Jason (jcreed) wrote,
Jason
jcreed

Today I read Fred Smeijer's book "Counterpunch". I found it somewhat disappointing. His thesis is clearly that history of the peculiar historical methods of creating metal types somehow matters for modern typeface design, but the book is about 89.9% description peculiar historical methods, 9.9% mumbling about modern typeface design, and I think all the argumentation that the history matters to the present I missed while blinking. I mean, I would be very sympathetic to the idea that the methods people used created a particular aesthetic of what letterforms ought to look like that we might usefully imitate, but Smeijers didn't describe any such thing in detail as far as I could tell. Instead he focused on factors of printing that are precisely those we as digital type designers abstract away from and no longer control; things like paper and resolution and the three-dimensional arrangment of printing and so on.

For all his vaguely taoist-sounding (but quite true) claims that you can't change the positive space of a shape without changing its negative space, he is insistent that working with an outline in the context of drawing the perimeter of a character or manipulating splines on a computer is somehow very different from working sculpturally with the form itself. To me the complementarity between the boundary and the shape itself is just as obvious as the complementarity between the inside and outside of the shape, so I don't really see what his point is.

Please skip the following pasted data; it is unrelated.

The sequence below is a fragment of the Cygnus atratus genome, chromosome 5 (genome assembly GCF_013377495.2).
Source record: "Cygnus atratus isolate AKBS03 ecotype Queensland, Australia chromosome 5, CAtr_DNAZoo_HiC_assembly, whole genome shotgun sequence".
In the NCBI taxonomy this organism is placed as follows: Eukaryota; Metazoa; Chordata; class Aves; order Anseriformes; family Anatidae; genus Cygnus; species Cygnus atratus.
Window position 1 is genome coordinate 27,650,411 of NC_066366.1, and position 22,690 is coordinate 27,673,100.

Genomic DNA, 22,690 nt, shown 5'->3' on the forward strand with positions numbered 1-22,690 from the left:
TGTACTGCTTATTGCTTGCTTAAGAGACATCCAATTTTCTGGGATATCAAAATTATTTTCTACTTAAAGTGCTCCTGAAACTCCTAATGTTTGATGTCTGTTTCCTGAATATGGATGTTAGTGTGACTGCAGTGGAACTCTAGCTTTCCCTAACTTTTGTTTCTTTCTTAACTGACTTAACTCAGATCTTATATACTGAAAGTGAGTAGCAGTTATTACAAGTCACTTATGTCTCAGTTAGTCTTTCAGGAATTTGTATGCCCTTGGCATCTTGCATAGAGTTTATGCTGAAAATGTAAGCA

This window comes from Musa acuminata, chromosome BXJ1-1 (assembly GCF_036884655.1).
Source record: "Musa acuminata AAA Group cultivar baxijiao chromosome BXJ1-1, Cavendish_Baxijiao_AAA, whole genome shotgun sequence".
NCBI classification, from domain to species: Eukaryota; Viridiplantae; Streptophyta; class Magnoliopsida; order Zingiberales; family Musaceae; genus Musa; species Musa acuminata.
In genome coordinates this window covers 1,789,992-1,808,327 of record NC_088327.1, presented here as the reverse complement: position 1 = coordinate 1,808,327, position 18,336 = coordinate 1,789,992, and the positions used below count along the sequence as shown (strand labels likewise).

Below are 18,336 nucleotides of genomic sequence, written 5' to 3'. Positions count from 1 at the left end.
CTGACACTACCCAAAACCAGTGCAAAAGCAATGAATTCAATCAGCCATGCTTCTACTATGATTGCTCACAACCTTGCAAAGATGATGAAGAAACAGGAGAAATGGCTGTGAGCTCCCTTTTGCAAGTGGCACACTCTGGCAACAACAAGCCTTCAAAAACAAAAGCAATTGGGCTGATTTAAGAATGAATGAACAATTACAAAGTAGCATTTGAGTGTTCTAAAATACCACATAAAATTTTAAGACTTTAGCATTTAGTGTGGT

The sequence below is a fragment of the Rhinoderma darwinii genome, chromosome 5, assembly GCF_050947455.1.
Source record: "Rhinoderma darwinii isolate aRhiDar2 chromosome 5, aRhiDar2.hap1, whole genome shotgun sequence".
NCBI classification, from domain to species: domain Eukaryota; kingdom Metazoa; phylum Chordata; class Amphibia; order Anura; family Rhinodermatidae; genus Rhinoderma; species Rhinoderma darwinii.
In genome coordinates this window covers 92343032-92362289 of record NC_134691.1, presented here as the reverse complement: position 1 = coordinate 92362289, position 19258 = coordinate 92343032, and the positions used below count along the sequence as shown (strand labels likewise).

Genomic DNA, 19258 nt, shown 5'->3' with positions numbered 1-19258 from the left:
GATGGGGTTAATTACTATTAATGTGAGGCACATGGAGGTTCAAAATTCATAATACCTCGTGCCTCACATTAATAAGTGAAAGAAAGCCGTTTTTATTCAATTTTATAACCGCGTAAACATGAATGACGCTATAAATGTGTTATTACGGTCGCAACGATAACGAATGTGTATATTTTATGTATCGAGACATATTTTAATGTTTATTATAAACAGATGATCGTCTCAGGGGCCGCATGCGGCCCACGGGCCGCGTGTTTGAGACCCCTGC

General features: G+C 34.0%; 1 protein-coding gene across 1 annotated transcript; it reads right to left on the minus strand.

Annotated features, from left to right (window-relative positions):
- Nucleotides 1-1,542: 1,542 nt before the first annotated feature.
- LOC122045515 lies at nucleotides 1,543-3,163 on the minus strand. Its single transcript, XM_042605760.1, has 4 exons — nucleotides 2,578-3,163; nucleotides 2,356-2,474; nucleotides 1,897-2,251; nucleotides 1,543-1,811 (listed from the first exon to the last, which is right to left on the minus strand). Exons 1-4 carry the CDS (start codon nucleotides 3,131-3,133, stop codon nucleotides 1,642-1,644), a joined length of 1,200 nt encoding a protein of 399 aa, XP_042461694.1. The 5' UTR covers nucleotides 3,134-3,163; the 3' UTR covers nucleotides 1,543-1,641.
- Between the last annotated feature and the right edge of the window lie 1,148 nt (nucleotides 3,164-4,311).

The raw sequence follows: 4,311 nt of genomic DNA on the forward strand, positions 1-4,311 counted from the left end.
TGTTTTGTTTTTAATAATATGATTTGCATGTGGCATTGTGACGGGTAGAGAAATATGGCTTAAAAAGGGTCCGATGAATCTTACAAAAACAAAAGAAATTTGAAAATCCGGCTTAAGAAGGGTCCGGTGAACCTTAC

Also his font, Renard, in which the book is set, has a really weird low-crossbar "t", which especially bumps up weirdly against the tiny-left-sidebearing "y", a common occurrence since the book mentions "type", "typographers", "typography", etc. about every other word. He slyly mentions in the colophon, "To purist eyes, some of the characters might seem out of balance with each other: but in text they work together happily and with assurance. [...] Renard captures the elusive, off-balance quality of its model: thus the name." Basically the standard post-modern refusal of criticism: but it's supposed to be bad!

Also went to a talk about typechecking C glue code in FFIs for O'Caml and Java. Kind of mysterious why he did a lot of things the way he did, but apparently his tool found a lot of previously unknown bugs, so good for that.
Tags: books, fonts, talks
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